Enhancing Transparency in
Investor-State Dispute
Settlement: UNCITRAL’s Work
Presentation on the margins of the 47th session of
UNCITRAL:
UNCITRAL standards for transparency, accountability and
good governance
July 17, 2014
Transparency and the 1976 UNCITRAL
Rules
• The UNCITRAL Arbitration Rules were first developed in
1976
• Specifically drafted for use in commercial arbitration
(private parties)
• The former Arbitration Rules specified:
– Presumption in favour of in camera hearings
– Disclosure of awards only with consent of both parties
The Need for Transparency
• ISDS involves public policy and the public
interest
• Transparency serves the interests of the citizens
of disputing state:
• When there are allegations of government misconduct, the
public has the right to know whether these allegations can be
substantiated
• Taxpayers are ultimately responsible for the defence and for
any awards issued against States
Perception of ‘Closed Doors’ in
ISDS
• Media and academic criticism of ISDS and
the negative public perception
• Common critiques of ISDS:
– crucial proceedings held behind “closed
doors”
– unnecessary confidentiality
– shrinking policy space
Global Trend Toward Transparency
• Increased public access to information in
government hands
• Revision of the UNCITRAL Rules was
required to keep abreast of other
arbitration rules (ICSID)
• Advances in State practice in the context of
transparency in ISDS in FTAs and bilateral
investment treaties
UNCITRAL Adopts Transparency Rules
• Negotiations within the UNCITRAL
Working Group began in 2010
• On 11 July 2013, UNCITRAL adopted the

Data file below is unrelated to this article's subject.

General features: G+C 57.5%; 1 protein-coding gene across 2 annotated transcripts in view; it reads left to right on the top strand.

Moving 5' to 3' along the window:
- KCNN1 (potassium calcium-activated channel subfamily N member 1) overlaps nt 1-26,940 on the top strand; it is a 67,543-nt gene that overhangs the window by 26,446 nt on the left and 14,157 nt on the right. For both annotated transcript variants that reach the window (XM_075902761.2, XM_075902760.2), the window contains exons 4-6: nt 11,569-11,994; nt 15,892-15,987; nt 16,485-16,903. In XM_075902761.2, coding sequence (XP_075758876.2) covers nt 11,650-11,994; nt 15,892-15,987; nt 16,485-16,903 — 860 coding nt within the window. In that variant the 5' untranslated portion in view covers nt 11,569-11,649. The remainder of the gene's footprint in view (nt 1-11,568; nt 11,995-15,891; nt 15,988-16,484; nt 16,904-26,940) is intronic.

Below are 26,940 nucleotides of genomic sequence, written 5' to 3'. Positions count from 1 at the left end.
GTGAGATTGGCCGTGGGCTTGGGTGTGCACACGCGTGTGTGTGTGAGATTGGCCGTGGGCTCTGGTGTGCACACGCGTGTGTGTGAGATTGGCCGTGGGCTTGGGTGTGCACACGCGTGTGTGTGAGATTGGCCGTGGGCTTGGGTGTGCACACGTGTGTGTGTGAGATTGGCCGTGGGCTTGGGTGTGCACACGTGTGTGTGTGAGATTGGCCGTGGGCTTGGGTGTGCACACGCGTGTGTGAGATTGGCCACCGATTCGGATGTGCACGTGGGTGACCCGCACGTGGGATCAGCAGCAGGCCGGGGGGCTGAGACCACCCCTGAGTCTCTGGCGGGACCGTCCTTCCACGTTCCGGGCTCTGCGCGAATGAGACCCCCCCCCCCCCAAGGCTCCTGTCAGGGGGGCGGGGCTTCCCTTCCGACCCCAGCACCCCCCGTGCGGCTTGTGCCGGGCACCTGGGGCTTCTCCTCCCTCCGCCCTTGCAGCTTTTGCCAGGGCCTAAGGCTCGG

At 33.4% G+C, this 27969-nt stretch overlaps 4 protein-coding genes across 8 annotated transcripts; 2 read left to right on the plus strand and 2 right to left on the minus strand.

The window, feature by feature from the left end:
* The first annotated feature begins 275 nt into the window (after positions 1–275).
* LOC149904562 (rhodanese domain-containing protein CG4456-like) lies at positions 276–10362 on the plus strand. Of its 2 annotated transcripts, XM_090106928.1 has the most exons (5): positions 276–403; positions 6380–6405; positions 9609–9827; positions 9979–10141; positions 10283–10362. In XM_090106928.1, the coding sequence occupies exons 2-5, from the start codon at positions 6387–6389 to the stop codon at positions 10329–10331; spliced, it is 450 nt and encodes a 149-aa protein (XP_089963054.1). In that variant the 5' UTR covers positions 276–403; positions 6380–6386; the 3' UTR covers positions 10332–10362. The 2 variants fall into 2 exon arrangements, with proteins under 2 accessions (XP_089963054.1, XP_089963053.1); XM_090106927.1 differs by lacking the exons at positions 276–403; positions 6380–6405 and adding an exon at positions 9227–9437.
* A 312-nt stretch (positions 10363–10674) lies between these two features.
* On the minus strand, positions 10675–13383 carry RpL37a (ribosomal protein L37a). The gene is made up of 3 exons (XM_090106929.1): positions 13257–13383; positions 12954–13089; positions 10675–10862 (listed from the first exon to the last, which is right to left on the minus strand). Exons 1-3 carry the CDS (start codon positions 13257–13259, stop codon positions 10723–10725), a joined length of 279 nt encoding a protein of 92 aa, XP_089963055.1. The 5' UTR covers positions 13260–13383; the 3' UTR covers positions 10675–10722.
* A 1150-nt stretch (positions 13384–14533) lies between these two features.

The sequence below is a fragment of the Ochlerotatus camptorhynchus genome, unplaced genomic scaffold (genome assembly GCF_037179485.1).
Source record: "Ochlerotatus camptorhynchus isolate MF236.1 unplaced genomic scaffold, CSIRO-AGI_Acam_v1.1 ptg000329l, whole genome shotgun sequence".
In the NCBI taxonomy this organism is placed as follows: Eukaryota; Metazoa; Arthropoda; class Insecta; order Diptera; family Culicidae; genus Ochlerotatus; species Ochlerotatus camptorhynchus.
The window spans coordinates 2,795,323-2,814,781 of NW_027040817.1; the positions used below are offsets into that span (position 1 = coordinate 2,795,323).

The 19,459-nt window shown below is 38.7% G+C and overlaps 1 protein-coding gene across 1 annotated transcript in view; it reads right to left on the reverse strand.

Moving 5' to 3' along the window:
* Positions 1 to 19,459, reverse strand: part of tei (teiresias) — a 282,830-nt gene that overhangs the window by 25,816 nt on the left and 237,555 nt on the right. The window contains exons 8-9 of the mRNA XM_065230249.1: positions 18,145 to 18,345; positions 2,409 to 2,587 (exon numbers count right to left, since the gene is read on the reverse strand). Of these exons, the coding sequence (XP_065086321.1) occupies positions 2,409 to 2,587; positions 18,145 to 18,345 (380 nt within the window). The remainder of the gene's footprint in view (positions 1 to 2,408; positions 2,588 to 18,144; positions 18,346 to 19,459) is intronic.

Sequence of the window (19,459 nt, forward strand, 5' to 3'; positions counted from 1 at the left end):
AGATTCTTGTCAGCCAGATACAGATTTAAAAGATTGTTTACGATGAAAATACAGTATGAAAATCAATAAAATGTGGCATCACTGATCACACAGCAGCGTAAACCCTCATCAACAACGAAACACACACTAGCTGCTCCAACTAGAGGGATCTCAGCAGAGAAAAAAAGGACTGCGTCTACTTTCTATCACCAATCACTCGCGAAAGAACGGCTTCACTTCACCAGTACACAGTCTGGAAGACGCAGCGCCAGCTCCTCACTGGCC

UNCITRAL Rules on Transparency in
Treaty-based Investor-State Arbitration
(the "Transparency Rules")
• The Transparency Rules came into effect 1
April 2014
Stakeholder Input
• The Working Group was composed of all
State members of UNCITRAL
• Observers from various States also
participated
• Sessions were also attended by various
intergovernmental organisations
• International NGOs also in attendance
Balance Attained
• The 2013 UNCITRAL Rules address the
transparency gaps in the previous Rules
and criticism of the ISDS regime
• Balance is maintained between increased
transparency, efficiency, and the
protection of confidential information
Influence
• The 2013 UNCITRAL Rules may influence
other bodies and States to re-commit or
commit further to increased transparency
• UNCITRAL has assumed a leadership role
in this important area of international
dispute settlement going forward
Enhancing Transparency in
Investor-State Dispute
Settlement: UNCITRAL’s Work
Presentation on the margins of the 47th session of
UNCITRAL:
UNCITRAL standards for transparency, accountability and
good governance
July 17, 2014
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Enhancing Transparency in Investor-State Dispute